City Life - Ruskin Bond's Delhi, Atul Grove Road and Other Places

City Life – Ruskin Bond’s Delhi, Atul Grove Road and Other Places

City Life - Ruskin Bond's Delhi, Atul Grove Road and Other Places

A writer’s city.

[Text and photos by Mayank Austen Soofi]

Happy Birthday, Ruskin Bond. The much-loved author turned 90 on Sunday.

Although the hill station of Landour in Mussoorie has been Ruskin Bond’s home since 1964, he would routinely travel to Delhi for book readings and lit fests, staying at the India International Centre. There he would be sighted in the Dining Hall. Once, alone at a table, he was digging into a bowl of pyaz pakori.

In fact, Ruskin Bond briefly lived in a series of Delhi addresses–starting with a tent on a treeless plain outside the city, followed by a hutment near Humayun’s tomb, and then successively in Atul Grove Road, Hailey Road and Scindia House. It was the time of the Second World War, and our writer was a child of separated parents. He was staying with his father, a Royal Air Force man who would daily go to his office at the Air Headquarters near India Gate, leaving the lonesome boy to have lunch at the neighbour’s home. Whatever, that stint in Delhi turned out to be “a glorious year” in Ruskin Bond’s life, the author later mentioned in a book. Father and son were a team. They would go out for ice-cream treats, explore the monuments (on Sundays), and keep up with the new Hollywood releases in the city’s new cinemas—Rivoli, Odeon and Plaza. (Today, one of these has shut down, and the other two are managed by a multiplex chain). The boy would also help father with the latter’s stamp collection.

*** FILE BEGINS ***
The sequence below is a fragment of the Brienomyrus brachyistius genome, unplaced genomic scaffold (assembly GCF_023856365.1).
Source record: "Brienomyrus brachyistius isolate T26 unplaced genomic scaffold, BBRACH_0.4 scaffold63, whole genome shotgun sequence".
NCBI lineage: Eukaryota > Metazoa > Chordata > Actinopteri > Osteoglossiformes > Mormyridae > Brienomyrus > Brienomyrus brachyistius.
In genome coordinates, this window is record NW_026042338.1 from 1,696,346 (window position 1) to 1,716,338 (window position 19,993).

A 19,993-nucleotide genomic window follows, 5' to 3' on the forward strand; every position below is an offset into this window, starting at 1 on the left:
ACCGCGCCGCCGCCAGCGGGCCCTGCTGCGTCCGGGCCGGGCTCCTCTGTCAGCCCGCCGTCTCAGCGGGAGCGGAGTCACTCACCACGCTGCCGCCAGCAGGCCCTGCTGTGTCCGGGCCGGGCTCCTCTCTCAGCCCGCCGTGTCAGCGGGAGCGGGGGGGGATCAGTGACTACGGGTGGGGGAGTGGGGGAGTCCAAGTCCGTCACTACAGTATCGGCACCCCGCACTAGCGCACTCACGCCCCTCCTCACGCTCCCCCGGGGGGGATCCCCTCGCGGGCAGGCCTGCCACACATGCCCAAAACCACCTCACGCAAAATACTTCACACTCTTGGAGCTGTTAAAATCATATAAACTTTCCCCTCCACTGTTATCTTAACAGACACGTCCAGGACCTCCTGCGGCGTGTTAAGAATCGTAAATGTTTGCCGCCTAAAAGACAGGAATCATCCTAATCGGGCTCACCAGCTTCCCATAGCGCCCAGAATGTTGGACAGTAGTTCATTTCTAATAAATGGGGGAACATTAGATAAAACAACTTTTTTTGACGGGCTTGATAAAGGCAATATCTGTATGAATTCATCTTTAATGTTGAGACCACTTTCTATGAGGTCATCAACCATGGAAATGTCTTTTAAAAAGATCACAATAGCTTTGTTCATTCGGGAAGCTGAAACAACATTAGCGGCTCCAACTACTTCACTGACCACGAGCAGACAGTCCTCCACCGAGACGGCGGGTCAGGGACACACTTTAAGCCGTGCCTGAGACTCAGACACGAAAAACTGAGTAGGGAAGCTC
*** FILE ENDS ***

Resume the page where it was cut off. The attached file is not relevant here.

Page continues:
(Ruskin Bond’s links are embedded into Delhi through his mother as well—she was cremated in the city.)

The author’s second stint in the capital was as a young man living alone in the west Delhi neighbourhoods of Karol Bagh and Rajouri Garden. In an earlier interaction with The Delhi Walla at his mountain home (see right photo), he revealed that “my last intense romantic affair took place in the 1960s with a very sweet-natured woman. It would take a book to describe her. She now lives somewhere in the wilds of Delhi.”

Although his literary oeuvre mostly revolves around the Himalayan foothills, one Delhi locality of Ruskin Bold’s childhood bears unmistakable traces of his gentle, soft writing style. Strolling through Atul Grove Road reveals a gentler, softer side of Delhi. Bungalows with winding driveways, vine-covered boundary walls, trees with loopy branches, solitary men sitting quietly along the paves, sleepy silent eateries and scores of chirpy birds. A sprawling red brick complex is a commingling of curved arches, airy corridors, cobwebby doorways and stately staircases—called Post and Telegraph Chummery (see left photo)

Some years ago, Ruskin Bond visited the avenue, and was pleasantly surprised to discover that in a rapidly transforming Delhi, it hadn’t much altered since the time he lived here in 1943. Writing of it in a book, he observed, “The world keeps changing, but there is always something, that remains the same.”